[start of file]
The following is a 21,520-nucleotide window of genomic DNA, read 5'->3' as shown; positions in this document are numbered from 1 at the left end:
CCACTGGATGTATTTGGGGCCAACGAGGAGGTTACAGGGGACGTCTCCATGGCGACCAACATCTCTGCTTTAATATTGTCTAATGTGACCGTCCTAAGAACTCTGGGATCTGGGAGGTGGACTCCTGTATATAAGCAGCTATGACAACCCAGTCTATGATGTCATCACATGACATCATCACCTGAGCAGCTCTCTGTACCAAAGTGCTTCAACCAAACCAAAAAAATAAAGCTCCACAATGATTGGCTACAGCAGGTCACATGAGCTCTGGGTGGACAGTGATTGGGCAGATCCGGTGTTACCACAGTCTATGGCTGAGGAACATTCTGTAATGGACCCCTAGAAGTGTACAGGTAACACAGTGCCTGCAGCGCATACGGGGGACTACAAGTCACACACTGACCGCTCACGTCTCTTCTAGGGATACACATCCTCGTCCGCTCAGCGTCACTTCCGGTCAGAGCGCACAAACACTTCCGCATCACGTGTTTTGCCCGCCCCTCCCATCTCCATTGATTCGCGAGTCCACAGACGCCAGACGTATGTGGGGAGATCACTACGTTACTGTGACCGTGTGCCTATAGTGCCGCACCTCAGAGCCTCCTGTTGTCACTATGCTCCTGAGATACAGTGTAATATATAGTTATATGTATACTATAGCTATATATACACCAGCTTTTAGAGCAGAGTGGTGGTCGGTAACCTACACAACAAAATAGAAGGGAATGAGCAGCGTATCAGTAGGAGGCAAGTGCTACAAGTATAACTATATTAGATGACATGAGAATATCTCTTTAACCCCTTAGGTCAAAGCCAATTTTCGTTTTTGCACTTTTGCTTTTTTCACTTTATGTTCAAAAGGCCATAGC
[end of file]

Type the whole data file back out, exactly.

The following is a 21,520-nucleotide window of genomic DNA, read 5'->3' as shown; positions in this document are numbered from 1 at the left end:
CCACTGGATGTATTTGGGGCCAACGAGGAGGTTACAGGGGACGTCTCCATGGCGACCAACATCTCTGCTTTAATATTGTCTAATGTGACCGTCCTAAGAACTCTGGGATCTGGGAGGTGGACTCCTGTATATAAGCAGCTATGACAACCCAGTCTATGATGTCATCACATGACATCATCACCTGAGCAGCTCTCTGTACCAAAGTGCTTCAACCAAACCAAAAAAATAAAGCTCCACAATGATTGGCTACAGCAGGTCACATGAGCTCTGGGTGGACAGTGATTGGGCAGATCCGGTGTTACCACAGTCTATGGCTGAGGAACATTCTGTAATGGACCCCTAGAAGTGTACAGGTAACACAGTGCCTGCAGCGCATACGGGGGACTACAAGTCACACACTGACCGCTCACGTCTCTTCTAGGGATACACATCCTCGTCCGCTCAGCGTCACTTCCGGTCAGAGCGCACAAACACTTCCGCATCACGTGTTTTGCCCGCCCCTCCCATCTCCATTGATTCGCGAGTCCACAGACGCCAGACGTATGTGGGGAGATCACTACGTTACTGTGACCGTGTGCCTATAGTGCCGCACCTCAGAGCCTCCTGTTGTCACTATGCTCCTGAGATACAGTGTAATATATAGTTATATGTATACTATAGCTATATATACACCAGCTTTTAGAGCAGAGTGGTGGTCGGTAACCTACACAACAAAATAGAAGGGAATGAGCAGCGTATCAGTAGGAGGCAAGTGCTACAAGTATAACTATATTAGATGACATGAGAATATCTCTTTAACCCCTTAGGTCAAAGCCAATTTTCGTTTTTGCACTTTTGCTTTTTTCACTTTATGTTCAAAAGGCCATAGC